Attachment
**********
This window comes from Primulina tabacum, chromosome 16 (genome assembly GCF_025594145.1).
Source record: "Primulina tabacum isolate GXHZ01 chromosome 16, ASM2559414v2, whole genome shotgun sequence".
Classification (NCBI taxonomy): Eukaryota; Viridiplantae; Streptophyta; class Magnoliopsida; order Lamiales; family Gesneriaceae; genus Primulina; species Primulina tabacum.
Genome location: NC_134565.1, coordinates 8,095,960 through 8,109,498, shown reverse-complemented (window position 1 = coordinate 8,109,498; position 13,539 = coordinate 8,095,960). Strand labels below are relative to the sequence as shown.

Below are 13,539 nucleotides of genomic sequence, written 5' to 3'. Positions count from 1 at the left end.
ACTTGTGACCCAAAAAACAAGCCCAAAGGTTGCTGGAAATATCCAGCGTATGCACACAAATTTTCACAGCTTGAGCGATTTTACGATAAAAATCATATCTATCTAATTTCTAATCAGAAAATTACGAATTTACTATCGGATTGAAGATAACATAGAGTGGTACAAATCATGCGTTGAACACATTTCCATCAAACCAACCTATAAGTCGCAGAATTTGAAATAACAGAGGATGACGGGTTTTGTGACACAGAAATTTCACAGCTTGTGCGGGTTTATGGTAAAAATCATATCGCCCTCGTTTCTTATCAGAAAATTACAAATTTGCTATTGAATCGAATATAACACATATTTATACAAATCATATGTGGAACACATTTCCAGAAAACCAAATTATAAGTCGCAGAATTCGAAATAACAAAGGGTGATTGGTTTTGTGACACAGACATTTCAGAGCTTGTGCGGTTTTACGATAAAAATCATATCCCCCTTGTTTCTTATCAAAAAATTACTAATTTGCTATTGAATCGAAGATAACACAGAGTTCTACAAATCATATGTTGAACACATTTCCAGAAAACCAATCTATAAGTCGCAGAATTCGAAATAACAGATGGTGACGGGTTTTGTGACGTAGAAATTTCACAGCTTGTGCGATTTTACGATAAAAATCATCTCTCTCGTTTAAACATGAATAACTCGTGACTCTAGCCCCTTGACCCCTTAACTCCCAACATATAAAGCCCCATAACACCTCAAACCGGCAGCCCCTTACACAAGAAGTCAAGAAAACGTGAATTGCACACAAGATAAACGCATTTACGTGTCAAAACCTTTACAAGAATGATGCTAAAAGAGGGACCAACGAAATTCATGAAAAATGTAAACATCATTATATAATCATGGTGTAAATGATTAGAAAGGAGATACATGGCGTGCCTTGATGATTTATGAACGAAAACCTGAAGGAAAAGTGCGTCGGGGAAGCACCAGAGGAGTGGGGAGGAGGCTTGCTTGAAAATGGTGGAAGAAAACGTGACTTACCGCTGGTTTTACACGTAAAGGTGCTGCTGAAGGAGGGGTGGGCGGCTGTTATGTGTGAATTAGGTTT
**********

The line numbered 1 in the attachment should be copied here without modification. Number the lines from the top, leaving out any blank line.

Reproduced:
This window comes from Primulina tabacum, chromosome 16 (genome assembly GCF_025594145.1).